Raw Teaching

Posted on March 7, 2014

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If you are an educator and haven’t read Justin Aion’s blog then I highly recommend it. He’s providing a great deal of transparency and thought in to the raw emotions that he, as a teacher, goes through on a daily basis.

It’s a pretty rough experience report. Here’s one example of a day where you can tell he is either bordering on giving up or just letting go and becoming indifferent: Day 113: A Non Day

I have many thoughts as I read through his experiences:

  1. It doesn’t have to be this way.
  2. But maybe it does for him.
  3. I think it’s unrealistic to expect any significant change in that environment.
  4. But maybe it’s worth trying…

I don’t know. I’m not sure I would survive in that environment. I have no desire to try and cajole/discipline/force students to learn an arbitrary subject when I can’t find any reasonable justification for a curriculum to begin with, but I know that this is what teachers are tasked with every day. Of course learning is valuable and I would bet that students in Justin’s class are learning a lot. Unfortunately they’ll likely forget most of it soon after. Frankly the whole thing feels like an impossible task.

Having seen how healthy, content, intelligent, and thoughtful students at Diablo Valley are despite never being forced to take a class even through high school, I don’t think I could ever embrace the norms within a traditional school.

That said, such environments are few and far between, so unless you’re willing to jump ship and embrace a radically different paradigm, it’s probably best to figure out how to deal with the hand that has been dealt.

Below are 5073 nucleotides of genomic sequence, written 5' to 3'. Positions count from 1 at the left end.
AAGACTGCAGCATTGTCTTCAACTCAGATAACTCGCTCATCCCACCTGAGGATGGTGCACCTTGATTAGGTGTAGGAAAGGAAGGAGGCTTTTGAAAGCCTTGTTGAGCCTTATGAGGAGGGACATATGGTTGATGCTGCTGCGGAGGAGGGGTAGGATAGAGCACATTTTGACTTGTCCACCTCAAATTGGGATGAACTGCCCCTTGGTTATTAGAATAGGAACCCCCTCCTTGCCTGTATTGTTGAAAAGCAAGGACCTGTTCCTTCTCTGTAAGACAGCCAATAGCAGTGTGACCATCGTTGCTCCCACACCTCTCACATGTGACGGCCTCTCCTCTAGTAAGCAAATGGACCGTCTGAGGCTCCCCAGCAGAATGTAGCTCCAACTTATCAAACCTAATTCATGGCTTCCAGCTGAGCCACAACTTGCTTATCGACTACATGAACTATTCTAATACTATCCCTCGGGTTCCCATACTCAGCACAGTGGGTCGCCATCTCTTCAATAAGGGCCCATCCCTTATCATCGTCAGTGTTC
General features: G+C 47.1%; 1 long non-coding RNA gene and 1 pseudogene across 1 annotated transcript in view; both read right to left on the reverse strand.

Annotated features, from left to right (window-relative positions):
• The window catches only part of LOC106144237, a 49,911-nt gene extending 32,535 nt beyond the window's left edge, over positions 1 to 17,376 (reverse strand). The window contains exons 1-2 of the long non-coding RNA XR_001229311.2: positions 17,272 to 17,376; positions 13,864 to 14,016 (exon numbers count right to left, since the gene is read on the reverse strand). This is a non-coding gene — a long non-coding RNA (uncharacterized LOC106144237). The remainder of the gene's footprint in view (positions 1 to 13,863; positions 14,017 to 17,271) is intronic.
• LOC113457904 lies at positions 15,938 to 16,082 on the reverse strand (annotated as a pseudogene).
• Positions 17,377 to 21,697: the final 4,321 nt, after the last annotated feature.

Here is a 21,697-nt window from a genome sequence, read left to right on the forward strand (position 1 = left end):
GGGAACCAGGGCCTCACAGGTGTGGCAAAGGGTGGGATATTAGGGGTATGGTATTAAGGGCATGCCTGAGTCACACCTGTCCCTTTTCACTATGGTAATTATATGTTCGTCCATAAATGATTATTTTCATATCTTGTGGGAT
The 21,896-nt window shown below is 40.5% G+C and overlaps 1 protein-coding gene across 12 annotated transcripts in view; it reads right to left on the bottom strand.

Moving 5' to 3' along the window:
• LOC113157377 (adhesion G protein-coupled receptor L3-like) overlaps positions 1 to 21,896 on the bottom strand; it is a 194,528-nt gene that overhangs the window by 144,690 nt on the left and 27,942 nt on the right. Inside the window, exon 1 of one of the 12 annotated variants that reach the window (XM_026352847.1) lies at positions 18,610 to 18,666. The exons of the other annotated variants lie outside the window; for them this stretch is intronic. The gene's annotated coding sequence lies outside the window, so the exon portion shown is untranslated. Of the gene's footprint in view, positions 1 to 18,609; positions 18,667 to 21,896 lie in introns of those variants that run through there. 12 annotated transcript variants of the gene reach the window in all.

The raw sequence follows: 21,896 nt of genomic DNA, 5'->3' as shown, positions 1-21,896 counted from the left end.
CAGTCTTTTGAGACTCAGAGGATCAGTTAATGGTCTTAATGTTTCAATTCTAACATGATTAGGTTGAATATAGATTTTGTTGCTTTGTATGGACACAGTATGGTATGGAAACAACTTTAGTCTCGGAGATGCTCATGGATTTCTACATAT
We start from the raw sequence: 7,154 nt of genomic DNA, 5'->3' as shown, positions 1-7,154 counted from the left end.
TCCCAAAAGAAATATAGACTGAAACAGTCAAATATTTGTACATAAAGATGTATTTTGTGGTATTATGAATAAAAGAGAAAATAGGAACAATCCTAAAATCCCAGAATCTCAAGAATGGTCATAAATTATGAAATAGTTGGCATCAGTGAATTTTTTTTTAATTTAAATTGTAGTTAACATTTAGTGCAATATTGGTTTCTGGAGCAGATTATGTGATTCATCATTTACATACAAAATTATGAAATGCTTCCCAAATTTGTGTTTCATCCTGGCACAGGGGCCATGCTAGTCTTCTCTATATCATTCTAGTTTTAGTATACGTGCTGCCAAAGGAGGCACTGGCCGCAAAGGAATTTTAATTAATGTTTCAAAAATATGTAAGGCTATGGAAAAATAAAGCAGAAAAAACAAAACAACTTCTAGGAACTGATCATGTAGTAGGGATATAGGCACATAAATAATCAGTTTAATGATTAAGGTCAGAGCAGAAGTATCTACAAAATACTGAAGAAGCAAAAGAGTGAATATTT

I was thinking through one idea earlier today. It probably wouldn’t work for any number of reasons, but I thought I would throw it out. Would be curious to hear your thoughts, Justin.

Anyways the idea is to simply present students with the learning goals. Maybe for the day or the week or the month (not sure what the best time period is). Basically you’re saying, if you can pass X test and demonstrate that you’ve learned the material than you’re done. You provide any number of resources as well as you’re help when requested, and you let them go.

One of the better resources with regard to this that I’ve heard about is the idea of having a scratch off test, so you have a test and you scratch off the right answer to see if you were correct. If you’re wrong you know right away and you can scratch off another answer until you find the right answer. Then you have a more informative assessment of your knowledge because maybe you took three guesses to find the right answer, demonstrating that you really don’t understand it. It’s limited to multiple-choice style questions, but it’s a valid resource regardless.

Also most of Eric Mazur’s work is around these ideas. Trying to get students to struggle with learning on their own volition, sometimes leveraging groups so that students have to debate each other. I think if I were in that situation I would watch all of the Mazur’s videos looking for creative ideas to engage students.

I really do believe that most of these issue just go away if we trusted students and stopped trying to force feed them learning, but that’s an unrealistic environment to hope for any time soon, so in the meantime maybe an idea like this could help. Either way I’d be curious to hear you’re thoughts, Justin, and would be happy to brainstorm…

 

 

 

 

 

 

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